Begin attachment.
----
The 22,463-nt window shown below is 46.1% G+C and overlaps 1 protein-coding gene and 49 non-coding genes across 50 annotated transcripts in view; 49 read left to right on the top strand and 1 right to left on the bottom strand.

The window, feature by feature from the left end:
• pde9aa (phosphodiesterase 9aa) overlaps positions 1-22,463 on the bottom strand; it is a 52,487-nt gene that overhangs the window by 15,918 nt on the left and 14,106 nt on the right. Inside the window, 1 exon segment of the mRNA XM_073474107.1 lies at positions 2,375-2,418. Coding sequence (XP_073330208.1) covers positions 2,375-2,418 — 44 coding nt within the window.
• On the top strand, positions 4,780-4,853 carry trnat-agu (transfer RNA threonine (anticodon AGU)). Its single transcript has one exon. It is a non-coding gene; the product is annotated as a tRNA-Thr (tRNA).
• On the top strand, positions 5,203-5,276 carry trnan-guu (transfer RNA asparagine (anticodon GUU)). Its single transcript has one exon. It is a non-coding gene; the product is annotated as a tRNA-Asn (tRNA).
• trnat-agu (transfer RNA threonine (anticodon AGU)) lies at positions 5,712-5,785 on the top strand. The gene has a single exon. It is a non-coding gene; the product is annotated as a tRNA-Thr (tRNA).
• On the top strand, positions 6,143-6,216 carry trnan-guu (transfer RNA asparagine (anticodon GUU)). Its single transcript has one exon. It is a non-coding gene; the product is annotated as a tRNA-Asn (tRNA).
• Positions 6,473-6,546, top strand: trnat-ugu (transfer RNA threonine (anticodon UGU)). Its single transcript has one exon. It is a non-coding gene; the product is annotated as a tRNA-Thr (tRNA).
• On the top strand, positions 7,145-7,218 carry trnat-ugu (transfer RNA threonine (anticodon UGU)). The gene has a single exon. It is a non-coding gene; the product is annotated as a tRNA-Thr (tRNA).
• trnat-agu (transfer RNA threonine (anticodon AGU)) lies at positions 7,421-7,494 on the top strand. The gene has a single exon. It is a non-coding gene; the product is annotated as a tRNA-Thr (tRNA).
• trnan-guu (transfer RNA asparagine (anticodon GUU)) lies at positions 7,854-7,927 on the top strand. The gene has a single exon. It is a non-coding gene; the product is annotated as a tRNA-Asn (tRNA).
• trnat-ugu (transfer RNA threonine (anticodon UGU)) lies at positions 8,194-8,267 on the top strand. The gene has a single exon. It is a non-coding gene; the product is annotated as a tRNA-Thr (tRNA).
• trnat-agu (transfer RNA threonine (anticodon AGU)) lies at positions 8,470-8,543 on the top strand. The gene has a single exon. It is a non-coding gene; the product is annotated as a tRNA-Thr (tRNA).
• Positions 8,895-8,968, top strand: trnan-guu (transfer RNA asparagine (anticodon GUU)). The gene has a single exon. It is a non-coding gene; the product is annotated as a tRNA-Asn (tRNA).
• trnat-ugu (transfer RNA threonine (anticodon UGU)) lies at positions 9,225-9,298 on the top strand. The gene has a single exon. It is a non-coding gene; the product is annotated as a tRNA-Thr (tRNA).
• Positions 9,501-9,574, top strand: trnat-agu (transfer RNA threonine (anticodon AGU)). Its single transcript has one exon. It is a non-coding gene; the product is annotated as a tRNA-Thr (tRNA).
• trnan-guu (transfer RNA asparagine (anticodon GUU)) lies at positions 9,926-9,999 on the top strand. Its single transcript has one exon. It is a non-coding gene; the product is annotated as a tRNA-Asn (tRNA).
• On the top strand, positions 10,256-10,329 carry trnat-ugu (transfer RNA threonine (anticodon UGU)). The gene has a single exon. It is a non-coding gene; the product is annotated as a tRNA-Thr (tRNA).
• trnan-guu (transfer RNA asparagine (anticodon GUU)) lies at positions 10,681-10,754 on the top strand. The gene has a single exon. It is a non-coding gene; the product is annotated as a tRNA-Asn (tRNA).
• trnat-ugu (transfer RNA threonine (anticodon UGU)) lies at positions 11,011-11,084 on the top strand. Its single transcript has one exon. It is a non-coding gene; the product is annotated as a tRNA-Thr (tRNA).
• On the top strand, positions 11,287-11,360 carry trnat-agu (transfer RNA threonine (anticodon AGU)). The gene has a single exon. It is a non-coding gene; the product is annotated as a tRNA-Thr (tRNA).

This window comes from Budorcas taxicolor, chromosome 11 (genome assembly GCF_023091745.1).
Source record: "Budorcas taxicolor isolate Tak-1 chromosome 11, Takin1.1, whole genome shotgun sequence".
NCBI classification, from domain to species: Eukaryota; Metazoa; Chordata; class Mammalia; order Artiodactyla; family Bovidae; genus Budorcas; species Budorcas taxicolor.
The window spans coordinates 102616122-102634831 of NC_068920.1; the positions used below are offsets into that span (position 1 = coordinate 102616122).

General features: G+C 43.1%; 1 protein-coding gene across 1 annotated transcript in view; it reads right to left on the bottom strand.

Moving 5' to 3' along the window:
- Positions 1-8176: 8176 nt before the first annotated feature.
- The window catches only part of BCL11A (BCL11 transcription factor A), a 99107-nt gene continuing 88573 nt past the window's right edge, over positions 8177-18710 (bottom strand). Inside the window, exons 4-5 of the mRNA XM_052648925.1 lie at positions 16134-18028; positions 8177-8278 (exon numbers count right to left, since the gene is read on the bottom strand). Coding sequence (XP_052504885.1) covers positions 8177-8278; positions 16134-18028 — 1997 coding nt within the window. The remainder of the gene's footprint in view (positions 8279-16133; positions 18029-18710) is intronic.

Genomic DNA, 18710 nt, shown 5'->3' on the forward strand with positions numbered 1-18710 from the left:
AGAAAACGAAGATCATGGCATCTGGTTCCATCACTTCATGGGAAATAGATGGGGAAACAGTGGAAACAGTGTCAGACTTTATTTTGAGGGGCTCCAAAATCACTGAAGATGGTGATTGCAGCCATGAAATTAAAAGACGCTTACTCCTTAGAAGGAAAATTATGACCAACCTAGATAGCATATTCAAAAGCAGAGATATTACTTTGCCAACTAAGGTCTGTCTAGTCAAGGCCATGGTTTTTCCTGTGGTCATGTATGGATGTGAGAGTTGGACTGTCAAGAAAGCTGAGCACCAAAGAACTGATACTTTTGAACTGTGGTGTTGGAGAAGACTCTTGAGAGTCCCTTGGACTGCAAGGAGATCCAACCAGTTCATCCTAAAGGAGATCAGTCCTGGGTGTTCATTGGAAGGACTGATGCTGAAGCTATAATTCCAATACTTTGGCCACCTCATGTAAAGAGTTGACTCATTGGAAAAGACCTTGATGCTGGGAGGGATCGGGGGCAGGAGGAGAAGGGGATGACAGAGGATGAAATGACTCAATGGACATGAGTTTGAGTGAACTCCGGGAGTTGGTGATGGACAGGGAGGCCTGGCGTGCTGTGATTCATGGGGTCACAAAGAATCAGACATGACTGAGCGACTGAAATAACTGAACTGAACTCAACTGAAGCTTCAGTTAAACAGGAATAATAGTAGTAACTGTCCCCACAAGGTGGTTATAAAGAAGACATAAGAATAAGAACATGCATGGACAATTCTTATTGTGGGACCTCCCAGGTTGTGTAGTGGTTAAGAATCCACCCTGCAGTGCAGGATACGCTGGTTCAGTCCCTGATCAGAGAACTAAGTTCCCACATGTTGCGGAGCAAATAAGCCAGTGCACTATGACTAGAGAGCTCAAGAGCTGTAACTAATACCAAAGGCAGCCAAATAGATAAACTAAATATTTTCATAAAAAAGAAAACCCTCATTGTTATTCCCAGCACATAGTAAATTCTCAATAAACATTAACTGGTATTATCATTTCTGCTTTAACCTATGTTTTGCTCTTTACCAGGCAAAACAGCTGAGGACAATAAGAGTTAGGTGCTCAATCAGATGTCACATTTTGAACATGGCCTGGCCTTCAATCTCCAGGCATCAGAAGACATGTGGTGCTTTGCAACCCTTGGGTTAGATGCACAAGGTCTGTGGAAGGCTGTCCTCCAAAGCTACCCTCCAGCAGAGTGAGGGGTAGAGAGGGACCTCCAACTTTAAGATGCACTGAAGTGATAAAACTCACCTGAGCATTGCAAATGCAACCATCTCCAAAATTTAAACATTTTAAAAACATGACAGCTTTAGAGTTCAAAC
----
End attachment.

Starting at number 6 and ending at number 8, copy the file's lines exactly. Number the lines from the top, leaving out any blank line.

• trnat-agu (transfer RNA threonine (anticodon AGU)) lies at positions 5,712-5,785 on the top strand. The gene has a single exon. It is a non-coding gene; the product is annotated as a tRNA-Thr (tRNA).
• On the top strand, positions 6,143-6,216 carry trnan-guu (transfer RNA asparagine (anticodon GUU)). Its single transcript has one exon. It is a non-coding gene; the product is annotated as a tRNA-Asn (tRNA).
• Positions 6,473-6,546, top strand: trnat-ugu (transfer RNA threonine (anticodon UGU)). Its single transcript has one exon. It is a non-coding gene; the product is annotated as a tRNA-Thr (tRNA).